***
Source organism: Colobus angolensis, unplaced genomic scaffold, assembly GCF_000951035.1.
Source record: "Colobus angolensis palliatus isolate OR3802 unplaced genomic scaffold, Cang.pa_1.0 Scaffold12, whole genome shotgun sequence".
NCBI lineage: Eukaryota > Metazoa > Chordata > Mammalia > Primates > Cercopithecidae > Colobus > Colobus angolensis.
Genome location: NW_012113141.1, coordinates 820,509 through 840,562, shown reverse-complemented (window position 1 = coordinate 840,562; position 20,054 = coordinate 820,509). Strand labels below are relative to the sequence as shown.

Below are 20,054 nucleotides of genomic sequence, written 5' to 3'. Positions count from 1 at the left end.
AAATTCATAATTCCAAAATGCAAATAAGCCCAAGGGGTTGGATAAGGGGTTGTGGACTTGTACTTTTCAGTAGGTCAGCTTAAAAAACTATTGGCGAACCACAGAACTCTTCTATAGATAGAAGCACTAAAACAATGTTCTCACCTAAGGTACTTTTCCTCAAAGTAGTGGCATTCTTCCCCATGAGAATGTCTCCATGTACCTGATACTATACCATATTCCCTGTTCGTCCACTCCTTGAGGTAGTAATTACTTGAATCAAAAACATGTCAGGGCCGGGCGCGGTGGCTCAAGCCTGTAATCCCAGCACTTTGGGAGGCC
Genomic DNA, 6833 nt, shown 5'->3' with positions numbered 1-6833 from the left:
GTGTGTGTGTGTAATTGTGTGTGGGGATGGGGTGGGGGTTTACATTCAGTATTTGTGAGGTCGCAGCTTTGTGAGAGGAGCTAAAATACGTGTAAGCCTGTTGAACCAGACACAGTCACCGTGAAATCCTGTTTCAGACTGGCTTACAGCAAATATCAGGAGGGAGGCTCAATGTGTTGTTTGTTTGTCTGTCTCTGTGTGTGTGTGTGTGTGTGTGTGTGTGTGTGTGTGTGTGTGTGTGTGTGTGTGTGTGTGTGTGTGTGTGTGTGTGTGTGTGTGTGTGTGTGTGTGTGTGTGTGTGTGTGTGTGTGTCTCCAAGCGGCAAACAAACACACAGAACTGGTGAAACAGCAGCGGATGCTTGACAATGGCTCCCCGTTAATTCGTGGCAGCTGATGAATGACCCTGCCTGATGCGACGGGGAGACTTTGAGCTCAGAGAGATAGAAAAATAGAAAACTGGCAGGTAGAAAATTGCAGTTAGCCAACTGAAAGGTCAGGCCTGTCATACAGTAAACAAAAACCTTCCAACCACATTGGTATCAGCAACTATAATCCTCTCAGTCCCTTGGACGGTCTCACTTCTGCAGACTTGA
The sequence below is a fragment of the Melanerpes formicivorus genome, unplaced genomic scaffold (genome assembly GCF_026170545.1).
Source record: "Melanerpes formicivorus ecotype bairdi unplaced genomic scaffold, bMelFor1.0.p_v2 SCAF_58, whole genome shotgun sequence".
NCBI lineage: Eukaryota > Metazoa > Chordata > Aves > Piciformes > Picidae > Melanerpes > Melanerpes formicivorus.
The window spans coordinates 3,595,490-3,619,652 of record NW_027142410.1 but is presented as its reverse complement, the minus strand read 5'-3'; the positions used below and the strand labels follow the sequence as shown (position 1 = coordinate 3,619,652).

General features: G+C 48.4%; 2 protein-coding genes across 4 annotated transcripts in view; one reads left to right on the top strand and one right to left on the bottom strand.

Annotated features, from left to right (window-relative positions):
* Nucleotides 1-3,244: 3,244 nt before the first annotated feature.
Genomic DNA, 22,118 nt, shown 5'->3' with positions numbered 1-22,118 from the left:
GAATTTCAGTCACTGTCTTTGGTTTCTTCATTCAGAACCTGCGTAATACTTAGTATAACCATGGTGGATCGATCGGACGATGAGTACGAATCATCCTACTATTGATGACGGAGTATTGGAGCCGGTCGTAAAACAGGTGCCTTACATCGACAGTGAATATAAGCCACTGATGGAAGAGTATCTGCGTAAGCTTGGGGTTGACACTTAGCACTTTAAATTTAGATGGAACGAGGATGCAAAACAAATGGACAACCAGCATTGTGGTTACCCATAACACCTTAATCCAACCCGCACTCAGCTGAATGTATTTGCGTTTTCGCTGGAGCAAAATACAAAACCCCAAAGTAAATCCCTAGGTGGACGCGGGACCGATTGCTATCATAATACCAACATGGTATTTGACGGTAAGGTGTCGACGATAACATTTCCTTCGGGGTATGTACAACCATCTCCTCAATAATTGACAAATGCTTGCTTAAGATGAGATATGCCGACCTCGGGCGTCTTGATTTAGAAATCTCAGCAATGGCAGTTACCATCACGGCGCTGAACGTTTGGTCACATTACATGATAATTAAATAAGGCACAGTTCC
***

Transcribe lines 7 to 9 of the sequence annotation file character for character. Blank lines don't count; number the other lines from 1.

Genomic DNA, 6833 nt, shown 5'->3' with positions numbered 1-6833 from the left:
GTGTGTGTGTGTAATTGTGTGTGGGGATGGGGTGGGGGTTTACATTCAGTATTTGTGAGGTCGCAGCTTTGTGAGAGGAGCTAAAATACGTGTAAGCCTGTTGAACCAGACACAGTCACCGTGAAATCCTGTTTCAGACTGGCTTACAGCAAATATCAGGAGGGAGGCTCAATGTGTTGTTTGTTTGTCTGTCTCTGTGTGTGTGTGTGTGTGTGTGTGTGTGTGTGTGTGTGTGTGTGTGTGTGTGTGTGTGTGTGTGTGTGTGTGTGTGTGTGTGTGTGTGTGTGTGTGTGTGTGTGTGTGTGTGTGTGTCTCCAAGCGGCAAACAAACACACAGAACTGGTGAAACAGCAGCGGATGCTTGACAATGGCTCCCCGTTAATTCGTGGCAGCTGATGAATGACCCTGCCTGATGCGACGGGGAGACTTTGAGCTCAGAGAGATAGAAAAATAGAAAACTGGCAGGTAGAAAATTGCAGTTAGCCAACTGAAAGGTCAGGCCTGTCATACAGTAAACAAAAACCTTCCAACCACATTGGTATCAGCAACTATAATCCTCTCAGTCCCTTGGACGGTCTCACTTCTGCAGACTTGA
The sequence below is a fragment of the Melanerpes formicivorus genome, unplaced genomic scaffold (genome assembly GCF_026170545.1).